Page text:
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What Is the Process for an Arraignment Hearing?

After being arrested and charged with a crime, it’s common to feel confused and unsure of what’s next. The arraignment hearing is one of the most important steps in Florida’s criminal case process. 

Before an arraignment hearing, make sure that you have a qualified Florida criminal defense attorney at your side.

What Is an Arraignment Hearing?

The arraignment hearing is a critical part of the Florida criminal process.

During an arraignment hearing, the judge reads aloud the charges against you. They will subsequently ask you to enter a plea. You, the defendant, can plead any of the following:

Not Guilty

When you plead not guilty, the prosecutor must gather evidence to prove your guilt. Most defendants plead not guilty.


Pleading guilty means that you accept all the charges against you.

No Contest

Pleading no contest is similar to a guilty plea, as you accept the charges, but in this case, you do so without admitting guilt.

The arraignment hearing can have a significant impact on a defendant’s penalties and future. Therefore, having a criminal defense lawyer present is usually best.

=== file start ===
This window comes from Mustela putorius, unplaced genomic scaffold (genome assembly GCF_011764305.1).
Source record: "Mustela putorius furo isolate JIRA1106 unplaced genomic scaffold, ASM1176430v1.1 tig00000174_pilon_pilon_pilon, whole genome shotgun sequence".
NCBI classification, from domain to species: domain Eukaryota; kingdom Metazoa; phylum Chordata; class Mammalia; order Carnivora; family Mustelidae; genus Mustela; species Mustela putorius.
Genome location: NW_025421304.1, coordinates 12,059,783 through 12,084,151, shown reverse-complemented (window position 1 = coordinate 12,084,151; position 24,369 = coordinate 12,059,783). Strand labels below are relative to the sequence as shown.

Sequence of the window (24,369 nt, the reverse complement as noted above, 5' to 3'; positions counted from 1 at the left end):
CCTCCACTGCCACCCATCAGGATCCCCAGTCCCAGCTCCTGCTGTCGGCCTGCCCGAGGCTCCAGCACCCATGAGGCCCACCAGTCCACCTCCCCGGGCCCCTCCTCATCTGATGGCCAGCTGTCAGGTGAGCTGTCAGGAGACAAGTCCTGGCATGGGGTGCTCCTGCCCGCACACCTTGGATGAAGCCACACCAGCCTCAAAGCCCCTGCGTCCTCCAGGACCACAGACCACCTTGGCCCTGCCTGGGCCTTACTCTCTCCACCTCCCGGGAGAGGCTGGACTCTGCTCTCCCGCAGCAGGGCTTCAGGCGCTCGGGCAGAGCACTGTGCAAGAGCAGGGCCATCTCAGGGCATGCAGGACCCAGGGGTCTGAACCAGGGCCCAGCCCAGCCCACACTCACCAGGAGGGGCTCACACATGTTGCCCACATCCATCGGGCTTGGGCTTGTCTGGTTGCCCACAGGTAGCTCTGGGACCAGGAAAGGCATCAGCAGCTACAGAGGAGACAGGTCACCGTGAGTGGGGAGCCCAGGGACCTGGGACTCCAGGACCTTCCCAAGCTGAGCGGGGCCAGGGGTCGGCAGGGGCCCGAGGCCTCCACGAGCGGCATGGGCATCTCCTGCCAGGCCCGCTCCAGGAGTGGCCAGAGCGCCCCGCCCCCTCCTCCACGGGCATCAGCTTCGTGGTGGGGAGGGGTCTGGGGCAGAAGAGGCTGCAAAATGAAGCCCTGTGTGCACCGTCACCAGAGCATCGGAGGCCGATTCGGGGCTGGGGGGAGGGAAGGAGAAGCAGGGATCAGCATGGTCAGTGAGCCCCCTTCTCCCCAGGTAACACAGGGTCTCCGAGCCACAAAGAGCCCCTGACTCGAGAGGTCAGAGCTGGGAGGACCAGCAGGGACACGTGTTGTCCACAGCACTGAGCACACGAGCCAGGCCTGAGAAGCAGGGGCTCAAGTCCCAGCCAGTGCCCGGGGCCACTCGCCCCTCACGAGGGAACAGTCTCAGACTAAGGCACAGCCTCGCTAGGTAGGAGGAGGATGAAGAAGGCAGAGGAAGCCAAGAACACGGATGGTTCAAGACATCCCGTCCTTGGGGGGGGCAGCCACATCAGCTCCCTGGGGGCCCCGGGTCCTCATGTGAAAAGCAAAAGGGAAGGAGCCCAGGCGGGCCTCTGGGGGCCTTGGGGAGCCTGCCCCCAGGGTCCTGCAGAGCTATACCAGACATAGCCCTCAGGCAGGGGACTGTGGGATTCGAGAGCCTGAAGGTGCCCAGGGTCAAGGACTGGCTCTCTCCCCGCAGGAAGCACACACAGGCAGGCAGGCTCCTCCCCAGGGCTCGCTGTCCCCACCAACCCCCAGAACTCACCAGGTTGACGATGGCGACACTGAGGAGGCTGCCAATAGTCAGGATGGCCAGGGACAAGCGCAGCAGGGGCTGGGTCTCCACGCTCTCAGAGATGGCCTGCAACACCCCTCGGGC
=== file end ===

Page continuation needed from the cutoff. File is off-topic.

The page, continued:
The Arraignment Hearing Process

After an arrest, the defendant is taken into custody. Soon after, a criminal defendant will appear in court, where a judge will inform them of the charges, explain their constitutional rights, and set bail and other conditions of pretrial release.

After this preliminary hearing, the defendant has their arraignment hearing. Depending on what happens at the arraignment, the case will either be set for trial or a judge can impose a sentence. 

Consult with a Florida Criminal Defense Attorney

If you’ve been charged with a crime in Florida, contact a criminal defense lawyer right away. Your attorney can thoroughly review your case, provide valuable legal advice, and create a defense strategy to get you the best possible outcome. 

Contact Shrader & Mendez, Attorneys at Law, today at (813) 360-1529.

Posted in Criminal Defense